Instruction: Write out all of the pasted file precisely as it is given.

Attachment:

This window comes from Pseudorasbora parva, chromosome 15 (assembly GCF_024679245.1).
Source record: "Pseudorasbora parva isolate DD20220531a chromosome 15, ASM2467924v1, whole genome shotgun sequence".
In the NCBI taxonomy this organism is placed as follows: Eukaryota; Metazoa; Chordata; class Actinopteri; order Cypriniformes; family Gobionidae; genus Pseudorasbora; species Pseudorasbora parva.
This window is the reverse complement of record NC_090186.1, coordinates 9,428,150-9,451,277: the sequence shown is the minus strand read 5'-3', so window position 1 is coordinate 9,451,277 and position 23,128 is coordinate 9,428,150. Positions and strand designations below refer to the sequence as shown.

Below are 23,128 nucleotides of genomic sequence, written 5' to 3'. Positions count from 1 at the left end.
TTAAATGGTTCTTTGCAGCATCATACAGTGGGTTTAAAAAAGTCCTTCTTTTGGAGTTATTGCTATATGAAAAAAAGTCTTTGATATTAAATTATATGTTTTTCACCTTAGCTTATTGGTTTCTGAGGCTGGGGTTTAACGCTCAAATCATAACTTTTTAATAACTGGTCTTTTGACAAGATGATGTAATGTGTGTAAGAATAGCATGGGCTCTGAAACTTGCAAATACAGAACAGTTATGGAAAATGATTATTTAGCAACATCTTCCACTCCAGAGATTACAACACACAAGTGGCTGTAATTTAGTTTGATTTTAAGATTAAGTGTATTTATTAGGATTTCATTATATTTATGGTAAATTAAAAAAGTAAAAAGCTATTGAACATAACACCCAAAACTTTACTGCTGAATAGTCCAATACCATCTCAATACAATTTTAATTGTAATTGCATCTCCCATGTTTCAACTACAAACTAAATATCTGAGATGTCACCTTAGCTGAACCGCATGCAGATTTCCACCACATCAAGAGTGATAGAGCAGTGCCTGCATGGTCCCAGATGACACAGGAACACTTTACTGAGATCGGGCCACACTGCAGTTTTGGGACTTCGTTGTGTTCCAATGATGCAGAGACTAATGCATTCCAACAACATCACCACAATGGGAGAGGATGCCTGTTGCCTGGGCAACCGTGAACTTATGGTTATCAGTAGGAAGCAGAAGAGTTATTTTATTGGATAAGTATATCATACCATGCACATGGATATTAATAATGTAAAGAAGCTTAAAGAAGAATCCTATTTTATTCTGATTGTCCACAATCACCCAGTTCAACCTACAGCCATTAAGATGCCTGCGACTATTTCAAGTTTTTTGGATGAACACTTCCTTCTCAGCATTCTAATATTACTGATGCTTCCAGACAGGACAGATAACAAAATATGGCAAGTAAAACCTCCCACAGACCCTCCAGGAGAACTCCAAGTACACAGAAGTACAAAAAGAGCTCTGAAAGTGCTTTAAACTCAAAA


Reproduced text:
This window comes from Pseudorasbora parva, chromosome 15 (assembly GCF_024679245.1).
Source record: "Pseudorasbora parva isolate DD20220531a chromosome 15, ASM2467924v1, whole genome shotgun sequence".
In the NCBI taxonomy this organism is placed as follows: Eukaryota; Metazoa; Chordata; class Actinopteri; order Cypriniformes; family Gobionidae; genus Pseudorasbora; species Pseudorasbora parva.
This window is the reverse complement of record NC_090186.1, coordinates 9,428,150-9,451,277: the sequence shown is the minus strand read 5'-3', so window position 1 is coordinate 9,451,277 and position 23,128 is coordinate 9,428,150. Positions and strand designations below refer to the sequence as shown.

Below are 23,128 nucleotides of genomic sequence, written 5' to 3'. Positions count from 1 at the left end.
TTAAATGGTTCTTTGCAGCATCATACAGTGGGTTTAAAAAAGTCCTTCTTTTGGAGTTATTGCTATATGAAAAAAAGTCTTTGATATTAAATTATATGTTTTTCACCTTAGCTTATTGGTTTCTGAGGCTGGGGTTTAACGCTCAAATCATAACTTTTTAATAACTGGTCTTTTGACAAGATGATGTAATGTGTGTAAGAATAGCATGGGCTCTGAAACTTGCAAATACAGAACAGTTATGGAAAATGATTATTTAGCAACATCTTCCACTCCAGAGATTACAACACACAAGTGGCTGTAATTTAGTTTGATTTTAAGATTAAGTGTATTTATTAGGATTTCATTATATTTATGGTAAATTAAAAAAGTAAAAAGCTATTGAACATAACACCCAAAACTTTACTGCTGAATAGTCCAATACCATCTCAATACAATTTTAATTGTAATTGCATCTCCCATGTTTCAACTACAAACTAAATATCTGAGATGTCACCTTAGCTGAACCGCATGCAGATTTCCACCACATCAAGAGTGATAGAGCAGTGCCTGCATGGTCCCAGATGACACAGGAACACTTTACTGAGATCGGGCCACACTGCAGTTTTGGGACTTCGTTGTGTTCCAATGATGCAGAGACTAATGCATTCCAACAACATCACCACAATGGGAGAGGATGCCTGTTGCCTGGGCAACCGTGAACTTATGGTTATCAGTAGGAAGCAGAAGAGTTATTTTATTGGATAAGTATATCATACCATGCACATGGATATTAATAATGTAAAGAAGCTTAAAGAAGAATCCTATTTTATTCTGATTGTCCACAATCACCCAGTTCAACCTACAGCCATTAAGATGCCTGCGACTATTTCAAGTTTTTTGGATGAACACTTCCTTCTCAGCATTCTAATATTACTGATGCTTCCAGACAGGACAGATAACAAAATATGGCAAGTAAAACCTCCCACAGACCCTCCAGGAGAACTCCAAGTACACAGAAGTACAAAAAGAGCTCTGAAAGTGCTTTAAACTCAAAA